The optimal learning environment is one which allows each child to progress at his own rate—allowing sufficient repetition for mastery. In spelling, math facts, even reading and writing, some children will need more practice than others. While one student may learn a phonics rule or a math operation in ten repetitions and need no more to understand and remember it, a different student may need a hundred, or even a thousand repetitions before achieving that same level of mastery. Any parent with more than one child knows this. If teachers expect that every student in their class will gain mastery with the same number of repetitions, they are hoping for something that never has been and never will be. If, however, they acknowledge the fact that students will gain competence at different rates, they can teach accordingly, creating a classroom situation that encourages, rather than impedes, individualized instruction and practice. While mixed-age classrooms promote this type of teaching, age-segregated classrooms impede it. Although some traditionally trained teachers will claim this is difficult or even impossible, the most successful educational programs (Kumon Math and Accelerated Reader among them) are built on the foundation of individualized instruction and individualized practice schedules.

Let’s face it. Most schools are factories, designed to produce a uniform product, not to educate an individual for life. Most of us survived our schooling, but most of us want something better for our kids—it’s just hard to give up the grade/classroom paradigm as that is the only thing we know. To do something different, we will have to be bold. We will have to break that paradigm. The best way to do this would be to eliminate grades and create a different way to measure and acknowledge progress. Three schools that have done so come to mind, although there are surely many more.

The first school I worked at was a small, elite school in Pennsylvania with about forty students ages 6–13. They were divided into three classes: Junior, Intermediate, and Senior classes. Although a full time school, parental involvement was paramount. There were no grades, but eight achievement levels in three areas—Intellectual, Social, and Physical excellence. The requirements for achieving the next level in each of the three areas were clearly stated, and each family took full responsibility for helping the students meet the requirements. The teachers’ job was to assist the family and inspire and guide the student. Students were promoted to the next grouping based on ability and accomplishment, not age. Under such a system, letter grades and quarterly report cards were unnecessary. Everyone loved this school.

The second case where I’ve seen the successful elimination of grades is a small public school district in Alaska, which set up an evaluation and promotion system spanning ages 6–18, and provides a superior education to a primarily native population. There are seven content areas (reading, writing, mathematics, career and community service, health, science, and social studies) with ten levels in each. Again, the requirements to go up in level are clearly stated, and each student knows exactly what they need to be able to do for promotion. To graduate, a student must attain level eight or higher in all seven content areas. This system rightly places the responsibility for learning on the student and the family, with the teacher as tutor or coach rather than director.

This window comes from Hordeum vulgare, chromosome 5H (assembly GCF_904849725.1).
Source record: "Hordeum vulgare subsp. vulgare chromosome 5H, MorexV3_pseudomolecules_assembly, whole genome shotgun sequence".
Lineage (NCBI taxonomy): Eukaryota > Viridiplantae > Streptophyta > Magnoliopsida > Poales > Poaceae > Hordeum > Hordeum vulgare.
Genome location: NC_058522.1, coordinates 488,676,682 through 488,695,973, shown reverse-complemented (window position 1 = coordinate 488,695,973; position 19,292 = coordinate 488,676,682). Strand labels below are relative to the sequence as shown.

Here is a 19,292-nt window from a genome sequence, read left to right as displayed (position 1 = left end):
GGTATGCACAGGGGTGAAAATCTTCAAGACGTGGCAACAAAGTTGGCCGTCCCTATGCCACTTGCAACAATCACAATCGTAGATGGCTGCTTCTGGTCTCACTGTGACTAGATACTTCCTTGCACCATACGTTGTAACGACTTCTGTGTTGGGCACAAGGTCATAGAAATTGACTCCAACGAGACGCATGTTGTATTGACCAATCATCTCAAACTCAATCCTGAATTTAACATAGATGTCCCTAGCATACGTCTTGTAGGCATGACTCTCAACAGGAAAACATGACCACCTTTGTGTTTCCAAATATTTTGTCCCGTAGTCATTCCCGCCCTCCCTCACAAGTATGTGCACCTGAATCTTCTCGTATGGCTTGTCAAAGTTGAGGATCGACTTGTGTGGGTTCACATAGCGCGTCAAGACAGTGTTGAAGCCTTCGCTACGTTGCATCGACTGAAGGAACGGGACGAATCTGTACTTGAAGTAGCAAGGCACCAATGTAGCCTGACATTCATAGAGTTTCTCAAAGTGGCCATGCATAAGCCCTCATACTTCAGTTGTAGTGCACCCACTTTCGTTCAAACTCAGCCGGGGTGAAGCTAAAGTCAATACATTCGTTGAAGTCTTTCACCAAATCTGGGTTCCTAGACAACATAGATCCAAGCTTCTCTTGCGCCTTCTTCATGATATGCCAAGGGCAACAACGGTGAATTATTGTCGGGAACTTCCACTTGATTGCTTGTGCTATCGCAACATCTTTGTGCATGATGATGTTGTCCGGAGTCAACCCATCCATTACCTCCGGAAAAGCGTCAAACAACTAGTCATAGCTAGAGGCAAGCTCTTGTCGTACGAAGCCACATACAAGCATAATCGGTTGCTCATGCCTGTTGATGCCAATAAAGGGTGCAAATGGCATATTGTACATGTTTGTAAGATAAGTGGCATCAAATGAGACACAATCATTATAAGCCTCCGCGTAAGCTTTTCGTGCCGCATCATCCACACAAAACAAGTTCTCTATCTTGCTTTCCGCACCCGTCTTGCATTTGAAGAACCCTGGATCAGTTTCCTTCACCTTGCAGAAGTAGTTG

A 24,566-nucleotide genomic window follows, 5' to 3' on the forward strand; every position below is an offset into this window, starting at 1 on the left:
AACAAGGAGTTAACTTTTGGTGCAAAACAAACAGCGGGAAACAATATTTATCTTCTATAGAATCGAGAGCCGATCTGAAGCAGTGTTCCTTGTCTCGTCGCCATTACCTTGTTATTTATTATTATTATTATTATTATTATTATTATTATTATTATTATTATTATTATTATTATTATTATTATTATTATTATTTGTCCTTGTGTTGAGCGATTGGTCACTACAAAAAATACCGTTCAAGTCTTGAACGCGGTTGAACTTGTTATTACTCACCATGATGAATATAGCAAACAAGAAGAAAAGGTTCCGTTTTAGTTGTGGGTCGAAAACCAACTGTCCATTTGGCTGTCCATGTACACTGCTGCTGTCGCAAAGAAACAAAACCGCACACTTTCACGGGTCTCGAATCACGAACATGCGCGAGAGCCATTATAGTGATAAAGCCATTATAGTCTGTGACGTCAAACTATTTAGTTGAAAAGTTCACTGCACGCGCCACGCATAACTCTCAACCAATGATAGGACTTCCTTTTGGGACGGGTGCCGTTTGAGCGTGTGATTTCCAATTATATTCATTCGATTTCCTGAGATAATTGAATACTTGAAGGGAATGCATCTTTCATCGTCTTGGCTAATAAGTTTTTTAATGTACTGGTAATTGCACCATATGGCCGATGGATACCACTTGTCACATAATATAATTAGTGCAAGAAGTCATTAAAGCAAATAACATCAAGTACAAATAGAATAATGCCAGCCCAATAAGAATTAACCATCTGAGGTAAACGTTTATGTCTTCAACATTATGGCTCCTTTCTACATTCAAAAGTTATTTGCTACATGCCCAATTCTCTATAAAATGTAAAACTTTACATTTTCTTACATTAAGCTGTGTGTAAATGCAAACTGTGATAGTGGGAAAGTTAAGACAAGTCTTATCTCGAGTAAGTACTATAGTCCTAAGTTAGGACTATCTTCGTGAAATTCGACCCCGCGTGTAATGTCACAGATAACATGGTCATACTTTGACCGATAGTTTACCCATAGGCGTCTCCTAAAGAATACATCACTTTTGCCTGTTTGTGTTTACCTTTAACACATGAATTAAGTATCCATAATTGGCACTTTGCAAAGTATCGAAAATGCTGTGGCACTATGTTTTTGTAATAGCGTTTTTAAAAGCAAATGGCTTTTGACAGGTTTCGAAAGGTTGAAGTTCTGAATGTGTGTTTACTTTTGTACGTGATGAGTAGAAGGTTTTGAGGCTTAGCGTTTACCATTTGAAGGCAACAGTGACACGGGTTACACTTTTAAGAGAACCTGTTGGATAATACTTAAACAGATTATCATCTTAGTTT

Lastly, let us consider a remarkable public middle school in the Northwest. Technically a grade 5–8 school with over 300 students, every class has mixed grades, and no textbooks are used, except in math. The whole school studies the same period of history at the same time, and each class is responsible for researching and presenting an aspect of that history to the whole school. Science is inquiry-based, focusing on real research and experimentation. But most significantly, the school runs half a dozen “businesses”—some of which actually generate income—ranging from woodworking to flower-growing greenhouses. The students change job every six weeks. Two eleven- or twelve-year-old girls gave me a tour of the building, and when we came to the aquaculture room, the quieter one suddenly piped up and barraged me with details. I asked her if she was working there, and she responded, “I’m the manager right now!”

Here’s a public school that seriously challenges age and grade level paradigms. These are three remarkable and successful examples of schools that have maintained a mixed-age class structure, overcoming the weight of today’s standardized-test-obsessed environment. There are others, but only a school with a strong vision and clear foundational principles will have that success because the pressure to conform and look like the institution down the street will always grow as more people become involved with the school. To do something different, you have to be willing to be different. It can be done. It should be done, because it’s the best thing for the kids.


© 2008, Institute for Excellence in Writing, L.L.C.